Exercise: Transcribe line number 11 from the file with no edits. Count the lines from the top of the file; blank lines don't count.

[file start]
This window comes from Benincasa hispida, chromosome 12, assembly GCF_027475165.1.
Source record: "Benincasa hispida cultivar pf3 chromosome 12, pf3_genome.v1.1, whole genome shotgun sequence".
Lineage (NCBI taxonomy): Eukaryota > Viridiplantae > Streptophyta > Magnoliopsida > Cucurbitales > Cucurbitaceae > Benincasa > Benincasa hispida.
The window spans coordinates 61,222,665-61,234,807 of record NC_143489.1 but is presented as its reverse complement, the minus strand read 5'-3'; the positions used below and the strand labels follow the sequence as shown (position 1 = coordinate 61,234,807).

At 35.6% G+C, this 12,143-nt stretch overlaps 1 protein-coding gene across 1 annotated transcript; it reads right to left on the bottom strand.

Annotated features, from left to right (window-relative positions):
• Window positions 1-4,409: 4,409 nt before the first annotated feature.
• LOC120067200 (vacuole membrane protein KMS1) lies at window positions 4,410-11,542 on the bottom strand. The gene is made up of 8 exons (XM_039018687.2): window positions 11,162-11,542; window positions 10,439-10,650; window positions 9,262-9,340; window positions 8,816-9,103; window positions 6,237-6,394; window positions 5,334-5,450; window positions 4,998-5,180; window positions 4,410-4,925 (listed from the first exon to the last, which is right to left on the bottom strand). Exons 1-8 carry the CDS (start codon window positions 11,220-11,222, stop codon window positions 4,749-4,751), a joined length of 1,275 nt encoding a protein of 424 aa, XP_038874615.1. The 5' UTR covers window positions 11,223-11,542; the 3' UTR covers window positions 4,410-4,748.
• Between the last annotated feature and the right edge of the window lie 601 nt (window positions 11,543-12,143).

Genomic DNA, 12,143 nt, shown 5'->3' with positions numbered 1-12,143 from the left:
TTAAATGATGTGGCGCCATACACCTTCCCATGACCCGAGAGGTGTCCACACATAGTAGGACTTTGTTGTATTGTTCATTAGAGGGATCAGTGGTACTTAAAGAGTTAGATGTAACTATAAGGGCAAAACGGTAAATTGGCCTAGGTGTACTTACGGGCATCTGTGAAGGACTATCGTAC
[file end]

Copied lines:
TTAAATGATGTGGCGCCATACACCTTCCCATGACCCGAGAGGTGTCCACACATAGTAGGACTTTGTTGTATTGTTCATTAGAGGGATCAGTGGTACTTAAAGAGTTAGATGTAACTATAAGGGCAAAACGGTAAATTGGCCTAGGTGTACTTACGGGCATCTGTGAAGGACTATCGTAC